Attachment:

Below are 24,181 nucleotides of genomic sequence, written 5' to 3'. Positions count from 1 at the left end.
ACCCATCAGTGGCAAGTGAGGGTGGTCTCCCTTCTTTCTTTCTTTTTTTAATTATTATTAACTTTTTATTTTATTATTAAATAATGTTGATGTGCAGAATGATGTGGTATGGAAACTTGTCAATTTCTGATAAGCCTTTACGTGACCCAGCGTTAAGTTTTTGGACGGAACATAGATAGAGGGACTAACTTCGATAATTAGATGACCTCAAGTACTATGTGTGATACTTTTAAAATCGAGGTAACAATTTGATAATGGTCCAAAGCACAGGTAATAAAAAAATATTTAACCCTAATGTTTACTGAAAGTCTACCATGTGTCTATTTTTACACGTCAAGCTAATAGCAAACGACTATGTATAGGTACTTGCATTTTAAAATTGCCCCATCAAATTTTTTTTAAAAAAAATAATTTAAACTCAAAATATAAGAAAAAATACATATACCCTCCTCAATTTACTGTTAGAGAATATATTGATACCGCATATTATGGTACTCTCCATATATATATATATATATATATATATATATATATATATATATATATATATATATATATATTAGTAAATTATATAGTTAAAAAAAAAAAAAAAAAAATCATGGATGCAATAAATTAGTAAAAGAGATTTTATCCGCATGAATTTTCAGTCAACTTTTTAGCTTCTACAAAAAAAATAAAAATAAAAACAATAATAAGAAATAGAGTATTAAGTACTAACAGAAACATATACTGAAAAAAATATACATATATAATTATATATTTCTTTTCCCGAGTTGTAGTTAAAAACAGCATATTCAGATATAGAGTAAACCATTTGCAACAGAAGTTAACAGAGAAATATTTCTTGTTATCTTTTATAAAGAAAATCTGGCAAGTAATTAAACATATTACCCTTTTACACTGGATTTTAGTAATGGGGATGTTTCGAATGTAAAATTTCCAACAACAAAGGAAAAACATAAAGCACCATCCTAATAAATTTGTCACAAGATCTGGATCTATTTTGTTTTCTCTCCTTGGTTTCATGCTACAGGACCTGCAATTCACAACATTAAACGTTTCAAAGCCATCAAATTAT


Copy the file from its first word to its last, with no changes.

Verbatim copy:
Below are 24,181 nucleotides of genomic sequence, written 5' to 3'. Positions count from 1 at the left end.
ACCCATCAGTGGCAAGTGAGGGTGGTCTCCCTTCTTTCTTTCTTTTTTTAATTATTATTAACTTTTTATTTTATTATTAAATAATGTTGATGTGCAGAATGATGTGGTATGGAAACTTGTCAATTTCTGATAAGCCTTTACGTGACCCAGCGTTAAGTTTTTGGACGGAACATAGATAGAGGGACTAACTTCGATAATTAGATGACCTCAAGTACTATGTGTGATACTTTTAAAATCGAGGTAACAATTTGATAATGGTCCAAAGCACAGGTAATAAAAAAATATTTAACCCTAATGTTTACTGAAAGTCTACCATGTGTCTATTTTTACACGTCAAGCTAATAGCAAACGACTATGTATAGGTACTTGCATTTTAAAATTGCCCCATCAAATTTTTTTTAAAAAAAATAATTTAAACTCAAAATATAAGAAAAAATACATATACCCTCCTCAATTTACTGTTAGAGAATATATTGATACCGCATATTATGGTACTCTCCATATATATATATATATATATATATATATATATATATATATATATATATATATATATATATTAGTAAATTATATAGTTAAAAAAAAAAAAAAAAAAATCATGGATGCAATAAATTAGTAAAAGAGATTTTATCCGCATGAATTTTCAGTCAACTTTTTAGCTTCTACAAAAAAAATAAAAATAAAAACAATAATAAGAAATAGAGTATTAAGTACTAACAGAAACATATACTGAAAAAAATATACATATATAATTATATATTTCTTTTCCCGAGTTGTAGTTAAAAACAGCATATTCAGATATAGAGTAAACCATTTGCAACAGAAGTTAACAGAGAAATATTTCTTGTTATCTTTTATAAAGAAAATCTGGCAAGTAATTAAACATATTACCCTTTTACACTGGATTTTAGTAATGGGGATGTTTCGAATGTAAAATTTCCAACAACAAAGGAAAAACATAAAGCACCATCCTAATAAATTTGTCACAAGATCTGGATCTATTTTGTTTTCTCTCCTTGGTTTCATGCTACAGGACCTGCAATTCACAACATTAAACGTTTCAAAGCCATCAAATTAT